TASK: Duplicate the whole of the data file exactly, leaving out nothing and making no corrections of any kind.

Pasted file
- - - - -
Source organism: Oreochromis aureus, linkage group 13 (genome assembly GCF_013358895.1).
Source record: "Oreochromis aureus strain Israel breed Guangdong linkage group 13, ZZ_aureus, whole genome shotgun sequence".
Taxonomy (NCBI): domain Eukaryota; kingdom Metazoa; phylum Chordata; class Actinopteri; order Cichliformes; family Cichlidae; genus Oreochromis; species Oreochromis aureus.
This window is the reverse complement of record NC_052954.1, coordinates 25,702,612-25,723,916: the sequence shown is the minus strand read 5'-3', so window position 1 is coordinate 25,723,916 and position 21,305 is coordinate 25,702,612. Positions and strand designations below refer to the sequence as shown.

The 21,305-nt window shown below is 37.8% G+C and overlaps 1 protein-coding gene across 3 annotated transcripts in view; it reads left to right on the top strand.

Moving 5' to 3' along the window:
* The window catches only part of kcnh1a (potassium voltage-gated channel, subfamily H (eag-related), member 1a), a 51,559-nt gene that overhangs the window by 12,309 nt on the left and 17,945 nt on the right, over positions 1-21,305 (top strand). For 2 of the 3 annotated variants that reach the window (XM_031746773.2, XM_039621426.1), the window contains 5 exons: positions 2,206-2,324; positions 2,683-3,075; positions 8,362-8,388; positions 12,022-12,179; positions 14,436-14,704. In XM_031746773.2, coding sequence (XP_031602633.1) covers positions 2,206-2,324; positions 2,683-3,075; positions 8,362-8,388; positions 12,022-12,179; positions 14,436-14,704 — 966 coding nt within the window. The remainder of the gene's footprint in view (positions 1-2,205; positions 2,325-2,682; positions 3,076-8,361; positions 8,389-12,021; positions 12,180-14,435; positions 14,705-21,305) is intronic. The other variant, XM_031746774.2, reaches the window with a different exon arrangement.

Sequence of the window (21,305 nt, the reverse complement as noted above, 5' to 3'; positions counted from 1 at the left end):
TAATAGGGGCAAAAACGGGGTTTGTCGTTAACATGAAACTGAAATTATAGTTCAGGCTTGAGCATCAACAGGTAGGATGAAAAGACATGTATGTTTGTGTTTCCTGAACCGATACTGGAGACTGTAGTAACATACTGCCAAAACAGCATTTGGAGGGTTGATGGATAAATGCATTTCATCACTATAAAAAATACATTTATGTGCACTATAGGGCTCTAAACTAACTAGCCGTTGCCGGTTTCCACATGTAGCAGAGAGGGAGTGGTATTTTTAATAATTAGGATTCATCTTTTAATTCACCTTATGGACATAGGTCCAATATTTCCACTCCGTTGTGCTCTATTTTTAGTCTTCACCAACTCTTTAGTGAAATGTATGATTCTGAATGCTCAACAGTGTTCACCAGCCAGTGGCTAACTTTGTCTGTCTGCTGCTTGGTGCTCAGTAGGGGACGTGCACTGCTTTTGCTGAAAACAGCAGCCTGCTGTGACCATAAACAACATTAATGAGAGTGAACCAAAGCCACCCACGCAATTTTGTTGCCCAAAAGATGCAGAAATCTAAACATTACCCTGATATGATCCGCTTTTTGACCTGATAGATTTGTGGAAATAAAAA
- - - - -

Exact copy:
Source organism: Oreochromis aureus, linkage group 13 (genome assembly GCF_013358895.1).
Source record: "Oreochromis aureus strain Israel breed Guangdong linkage group 13, ZZ_aureus, whole genome shotgun sequence".
Taxonomy (NCBI): domain Eukaryota; kingdom Metazoa; phylum Chordata; class Actinopteri; order Cichliformes; family Cichlidae; genus Oreochromis; species Oreochromis aureus.
This window is the reverse complement of record NC_052954.1, coordinates 25,702,612-25,723,916: the sequence shown is the minus strand read 5'-3', so window position 1 is coordinate 25,723,916 and position 21,305 is coordinate 25,702,612. Positions and strand designations below refer to the sequence as shown.

The 21,305-nt window shown below is 37.8% G+C and overlaps 1 protein-coding gene across 3 annotated transcripts in view; it reads left to right on the top strand.

Moving 5' to 3' along the window:
* The window catches only part of kcnh1a (potassium voltage-gated channel, subfamily H (eag-related), member 1a), a 51,559-nt gene that overhangs the window by 12,309 nt on the left and 17,945 nt on the right, over positions 1-21,305 (top strand). For 2 of the 3 annotated variants that reach the window (XM_031746773.2, XM_039621426.1), the window contains 5 exons: positions 2,206-2,324; positions 2,683-3,075; positions 8,362-8,388; positions 12,022-12,179; positions 14,436-14,704. In XM_031746773.2, coding sequence (XP_031602633.1) covers positions 2,206-2,324; positions 2,683-3,075; positions 8,362-8,388; positions 12,022-12,179; positions 14,436-14,704 — 966 coding nt within the window. The remainder of the gene's footprint in view (positions 1-2,205; positions 2,325-2,682; positions 3,076-8,361; positions 8,389-12,021; positions 12,180-14,435; positions 14,705-21,305) is intronic. The other variant, XM_031746774.2, reaches the window with a different exon arrangement.

Sequence of the window (21,305 nt, the reverse complement as noted above, 5' to 3'; positions counted from 1 at the left end):
TAATAGGGGCAAAAACGGGGTTTGTCGTTAACATGAAACTGAAATTATAGTTCAGGCTTGAGCATCAACAGGTAGGATGAAAAGACATGTATGTTTGTGTTTCCTGAACCGATACTGGAGACTGTAGTAACATACTGCCAAAACAGCATTTGGAGGGTTGATGGATAAATGCATTTCATCACTATAAAAAATACATTTATGTGCACTATAGGGCTCTAAACTAACTAGCCGTTGCCGGTTTCCACATGTAGCAGAGAGGGAGTGGTATTTTTAATAATTAGGATTCATCTTTTAATTCACCTTATGGACATAGGTCCAATATTTCCACTCCGTTGTGCTCTATTTTTAGTCTTCACCAACTCTTTAGTGAAATGTATGATTCTGAATGCTCAACAGTGTTCACCAGCCAGTGGCTAACTTTGTCTGTCTGCTGCTTGGTGCTCAGTAGGGGACGTGCACTGCTTTTGCTGAAAACAGCAGCCTGCTGTGACCATAAACAACATTAATGAGAGTGAACCAAAGCCACCCACGCAATTTTGTTGCCCAAAAGATGCAGAAATCTAAACATTACCCTGATATGATCCGCTTTTTGACCTGATAGATTTGTGGAAATAAAAA